Here's a math problem. How can you turn 1 penny into $5 million dollars in 30 days? It's rather easy.
The answer is simple and can tell you a how most fire departments waste money when they finance their new fire truck.
First, let's turn that penny into a cool 5 mil.
I'll give you 1 penny the first day, the next day I'll give you 2 pennies, the third day I'll give you 4 pennies. I'll continue to double the previous day's gift each day for 30 days.
On day 30, I'll give you $5,368,709.12!
So, will you take that deal? (P.S., send me an email to firstname.lastname@example.org and I'll send you the math so you can double check).
You probably would like that deal.
You are benefiting from a principle called compounding. Each day, your number increases based on the previous day's number. As we see from our 1 penny to $5 million example, it can lead to some dramatic calculations.
So how does this cost fire departments a lot of money?
Bankers play a reverse game of this when they loan you money. Instead of starting small and increasing each day, they give you a large amount of money upfront and start compounding interest until you pay off your new truck.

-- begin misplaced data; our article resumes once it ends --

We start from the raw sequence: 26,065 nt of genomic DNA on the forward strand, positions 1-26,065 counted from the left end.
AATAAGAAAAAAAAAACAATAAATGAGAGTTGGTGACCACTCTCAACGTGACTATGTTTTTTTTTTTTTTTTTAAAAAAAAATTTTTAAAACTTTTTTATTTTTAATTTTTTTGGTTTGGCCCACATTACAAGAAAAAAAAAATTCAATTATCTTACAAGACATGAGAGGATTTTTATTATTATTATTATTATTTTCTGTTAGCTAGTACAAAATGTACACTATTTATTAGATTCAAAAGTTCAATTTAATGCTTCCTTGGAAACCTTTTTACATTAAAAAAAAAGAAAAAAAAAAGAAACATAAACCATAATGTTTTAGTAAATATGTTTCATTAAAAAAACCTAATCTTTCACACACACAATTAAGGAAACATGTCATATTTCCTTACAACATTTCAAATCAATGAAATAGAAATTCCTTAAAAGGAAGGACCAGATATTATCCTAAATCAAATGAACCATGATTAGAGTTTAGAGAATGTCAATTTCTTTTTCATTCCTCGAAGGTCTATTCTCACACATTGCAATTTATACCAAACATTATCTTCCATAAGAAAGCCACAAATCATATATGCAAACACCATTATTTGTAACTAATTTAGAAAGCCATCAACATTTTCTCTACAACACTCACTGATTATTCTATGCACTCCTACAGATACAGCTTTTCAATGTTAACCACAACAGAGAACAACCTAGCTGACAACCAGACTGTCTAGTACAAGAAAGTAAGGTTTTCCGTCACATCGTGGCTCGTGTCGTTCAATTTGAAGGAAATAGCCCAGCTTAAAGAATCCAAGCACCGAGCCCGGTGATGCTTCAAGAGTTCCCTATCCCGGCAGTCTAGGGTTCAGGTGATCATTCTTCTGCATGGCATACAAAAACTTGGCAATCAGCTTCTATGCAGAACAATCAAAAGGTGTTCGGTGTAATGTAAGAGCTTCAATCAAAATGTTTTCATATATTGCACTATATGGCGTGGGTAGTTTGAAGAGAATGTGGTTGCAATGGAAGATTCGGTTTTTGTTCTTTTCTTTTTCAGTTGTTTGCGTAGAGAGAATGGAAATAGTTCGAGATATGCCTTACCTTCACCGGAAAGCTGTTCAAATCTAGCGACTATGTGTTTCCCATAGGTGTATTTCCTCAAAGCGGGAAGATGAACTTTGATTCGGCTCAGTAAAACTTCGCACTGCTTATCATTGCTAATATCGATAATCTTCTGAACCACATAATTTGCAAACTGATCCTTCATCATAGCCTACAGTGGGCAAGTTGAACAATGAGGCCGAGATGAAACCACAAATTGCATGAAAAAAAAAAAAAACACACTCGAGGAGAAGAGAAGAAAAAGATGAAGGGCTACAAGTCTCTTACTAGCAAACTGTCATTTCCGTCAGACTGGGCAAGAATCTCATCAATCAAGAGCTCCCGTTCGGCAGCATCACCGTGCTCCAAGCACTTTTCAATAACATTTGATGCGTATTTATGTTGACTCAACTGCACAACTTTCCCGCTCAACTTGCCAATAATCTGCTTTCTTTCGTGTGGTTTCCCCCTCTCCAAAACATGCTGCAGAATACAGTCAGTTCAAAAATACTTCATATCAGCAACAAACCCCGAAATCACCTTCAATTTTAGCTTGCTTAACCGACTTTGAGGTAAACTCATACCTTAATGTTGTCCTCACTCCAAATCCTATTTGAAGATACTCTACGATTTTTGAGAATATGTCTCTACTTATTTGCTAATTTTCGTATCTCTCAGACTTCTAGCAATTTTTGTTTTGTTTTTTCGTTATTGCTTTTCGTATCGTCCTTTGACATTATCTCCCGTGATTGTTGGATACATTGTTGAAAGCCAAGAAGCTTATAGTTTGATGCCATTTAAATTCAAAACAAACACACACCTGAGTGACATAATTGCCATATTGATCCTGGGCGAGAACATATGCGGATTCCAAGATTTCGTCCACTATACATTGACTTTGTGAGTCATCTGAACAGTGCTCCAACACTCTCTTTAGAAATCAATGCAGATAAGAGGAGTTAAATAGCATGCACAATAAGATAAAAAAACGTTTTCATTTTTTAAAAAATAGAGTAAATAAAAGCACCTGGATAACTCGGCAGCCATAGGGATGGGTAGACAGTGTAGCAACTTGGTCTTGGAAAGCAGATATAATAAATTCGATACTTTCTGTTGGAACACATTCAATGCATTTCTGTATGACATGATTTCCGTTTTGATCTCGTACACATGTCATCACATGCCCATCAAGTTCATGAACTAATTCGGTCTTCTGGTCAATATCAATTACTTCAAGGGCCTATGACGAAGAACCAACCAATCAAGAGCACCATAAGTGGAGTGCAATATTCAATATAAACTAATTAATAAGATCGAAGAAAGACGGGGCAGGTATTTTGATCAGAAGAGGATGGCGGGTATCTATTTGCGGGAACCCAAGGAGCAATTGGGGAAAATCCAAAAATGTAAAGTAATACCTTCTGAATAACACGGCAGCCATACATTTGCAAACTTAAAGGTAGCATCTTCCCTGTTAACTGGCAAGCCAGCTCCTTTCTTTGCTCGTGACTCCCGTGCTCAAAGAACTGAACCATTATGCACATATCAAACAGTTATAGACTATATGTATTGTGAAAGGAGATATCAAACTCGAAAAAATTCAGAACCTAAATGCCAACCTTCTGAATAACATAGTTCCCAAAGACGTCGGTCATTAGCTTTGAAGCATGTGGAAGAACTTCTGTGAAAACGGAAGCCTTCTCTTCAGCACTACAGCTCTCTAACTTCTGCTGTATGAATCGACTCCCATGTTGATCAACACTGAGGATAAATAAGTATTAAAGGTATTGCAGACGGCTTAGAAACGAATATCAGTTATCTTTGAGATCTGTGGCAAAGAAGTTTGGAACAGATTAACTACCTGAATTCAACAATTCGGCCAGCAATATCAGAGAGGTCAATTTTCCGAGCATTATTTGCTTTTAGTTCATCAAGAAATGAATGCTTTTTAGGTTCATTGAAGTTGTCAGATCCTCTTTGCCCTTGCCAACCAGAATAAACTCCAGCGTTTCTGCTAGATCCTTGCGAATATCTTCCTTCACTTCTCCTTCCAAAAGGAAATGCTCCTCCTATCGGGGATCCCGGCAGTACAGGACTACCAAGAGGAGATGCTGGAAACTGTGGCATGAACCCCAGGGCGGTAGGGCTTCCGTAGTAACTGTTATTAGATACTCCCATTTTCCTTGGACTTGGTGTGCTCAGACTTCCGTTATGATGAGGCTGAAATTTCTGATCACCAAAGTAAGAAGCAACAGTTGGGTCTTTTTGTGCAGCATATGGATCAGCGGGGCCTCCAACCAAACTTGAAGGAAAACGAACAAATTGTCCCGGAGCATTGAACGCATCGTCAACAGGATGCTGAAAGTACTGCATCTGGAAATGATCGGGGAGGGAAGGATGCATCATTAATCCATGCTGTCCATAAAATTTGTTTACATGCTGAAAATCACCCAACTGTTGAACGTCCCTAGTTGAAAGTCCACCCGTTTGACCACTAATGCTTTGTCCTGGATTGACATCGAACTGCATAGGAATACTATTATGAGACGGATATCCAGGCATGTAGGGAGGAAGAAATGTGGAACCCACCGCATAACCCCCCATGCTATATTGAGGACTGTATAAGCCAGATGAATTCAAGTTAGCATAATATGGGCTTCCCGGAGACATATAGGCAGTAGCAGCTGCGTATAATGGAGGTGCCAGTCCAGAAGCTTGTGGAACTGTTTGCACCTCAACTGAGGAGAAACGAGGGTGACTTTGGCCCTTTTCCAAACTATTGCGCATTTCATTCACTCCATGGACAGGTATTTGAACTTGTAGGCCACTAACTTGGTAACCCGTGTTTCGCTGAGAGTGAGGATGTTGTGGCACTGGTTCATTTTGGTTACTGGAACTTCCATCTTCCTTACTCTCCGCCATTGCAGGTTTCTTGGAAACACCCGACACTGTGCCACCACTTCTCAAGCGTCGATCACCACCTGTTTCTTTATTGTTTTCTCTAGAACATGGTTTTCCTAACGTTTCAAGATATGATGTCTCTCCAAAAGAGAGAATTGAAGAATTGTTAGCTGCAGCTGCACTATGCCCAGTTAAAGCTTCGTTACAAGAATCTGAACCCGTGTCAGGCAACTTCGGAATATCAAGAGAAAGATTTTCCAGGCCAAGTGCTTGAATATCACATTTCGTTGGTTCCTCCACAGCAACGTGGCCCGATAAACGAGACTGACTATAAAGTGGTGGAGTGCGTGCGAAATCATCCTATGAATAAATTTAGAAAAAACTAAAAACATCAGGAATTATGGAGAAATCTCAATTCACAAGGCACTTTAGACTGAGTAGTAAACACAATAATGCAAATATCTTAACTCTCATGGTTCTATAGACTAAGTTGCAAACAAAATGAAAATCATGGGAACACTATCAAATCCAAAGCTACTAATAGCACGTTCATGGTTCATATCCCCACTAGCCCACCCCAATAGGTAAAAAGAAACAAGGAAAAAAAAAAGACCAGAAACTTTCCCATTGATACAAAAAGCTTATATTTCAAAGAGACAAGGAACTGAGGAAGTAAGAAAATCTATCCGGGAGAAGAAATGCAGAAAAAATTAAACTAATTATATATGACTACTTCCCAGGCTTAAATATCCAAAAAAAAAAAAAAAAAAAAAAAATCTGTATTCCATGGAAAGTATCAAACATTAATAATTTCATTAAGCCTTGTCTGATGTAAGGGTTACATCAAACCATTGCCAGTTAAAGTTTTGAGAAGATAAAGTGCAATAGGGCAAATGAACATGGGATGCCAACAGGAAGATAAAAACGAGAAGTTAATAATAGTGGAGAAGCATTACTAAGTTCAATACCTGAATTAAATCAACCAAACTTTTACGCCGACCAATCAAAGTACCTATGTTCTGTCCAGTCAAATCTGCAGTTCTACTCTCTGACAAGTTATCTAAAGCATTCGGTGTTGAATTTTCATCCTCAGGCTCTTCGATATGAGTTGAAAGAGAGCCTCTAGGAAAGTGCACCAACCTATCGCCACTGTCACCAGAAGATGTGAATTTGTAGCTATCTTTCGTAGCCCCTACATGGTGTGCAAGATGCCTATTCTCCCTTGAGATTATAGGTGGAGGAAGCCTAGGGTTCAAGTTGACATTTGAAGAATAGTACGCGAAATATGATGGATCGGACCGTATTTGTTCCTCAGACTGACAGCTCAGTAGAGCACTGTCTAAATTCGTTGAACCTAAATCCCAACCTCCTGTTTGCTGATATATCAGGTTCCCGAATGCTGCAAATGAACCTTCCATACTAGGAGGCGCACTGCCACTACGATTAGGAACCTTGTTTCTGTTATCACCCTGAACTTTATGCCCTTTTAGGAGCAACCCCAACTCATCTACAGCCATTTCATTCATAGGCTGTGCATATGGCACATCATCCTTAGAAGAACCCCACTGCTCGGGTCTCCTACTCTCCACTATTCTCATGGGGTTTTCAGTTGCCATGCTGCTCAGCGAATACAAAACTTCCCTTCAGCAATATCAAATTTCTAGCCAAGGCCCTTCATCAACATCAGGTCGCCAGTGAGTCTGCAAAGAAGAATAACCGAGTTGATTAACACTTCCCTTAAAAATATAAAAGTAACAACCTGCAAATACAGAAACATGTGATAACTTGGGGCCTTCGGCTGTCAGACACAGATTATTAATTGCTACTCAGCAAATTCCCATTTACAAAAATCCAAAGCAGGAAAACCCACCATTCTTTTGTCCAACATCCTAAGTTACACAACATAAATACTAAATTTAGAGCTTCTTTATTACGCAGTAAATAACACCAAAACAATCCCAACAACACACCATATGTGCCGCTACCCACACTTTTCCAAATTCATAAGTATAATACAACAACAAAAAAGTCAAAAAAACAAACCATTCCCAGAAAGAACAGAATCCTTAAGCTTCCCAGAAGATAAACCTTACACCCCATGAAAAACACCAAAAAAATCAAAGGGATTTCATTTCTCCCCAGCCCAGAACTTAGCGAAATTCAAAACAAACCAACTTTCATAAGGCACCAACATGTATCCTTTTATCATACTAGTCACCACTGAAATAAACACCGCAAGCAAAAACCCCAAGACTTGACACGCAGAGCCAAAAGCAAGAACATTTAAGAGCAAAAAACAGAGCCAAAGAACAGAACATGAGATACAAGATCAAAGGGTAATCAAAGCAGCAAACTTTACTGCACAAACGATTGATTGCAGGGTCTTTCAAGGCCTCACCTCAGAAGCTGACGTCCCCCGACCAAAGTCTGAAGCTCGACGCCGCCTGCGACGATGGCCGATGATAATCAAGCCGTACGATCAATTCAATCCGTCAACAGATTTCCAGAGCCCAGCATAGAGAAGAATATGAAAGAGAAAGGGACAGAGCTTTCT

So, instead of starting small (the 2nd day, you only get 2 cents above), the bank charges a large amount of interest at the beginning. It does get smaller but you spend a lot upfront.
How does my fire department not get caught?
Well, the biggest cost of compounding is time.
In our penny to $5 million example, on day 15 (halfway) , I would only pay you $163.84. Not bad, but a far cry from $5 million.
When you borrow money, the reverse is true. If you borrow for a shorter amount of time, you'll pay dramatically less interest.
The key is to find the balance (as I mentioned in last week's column) of an affordable payment and paying the least amount of interest.
John R. Hill
Apparatus Budgeting Consultant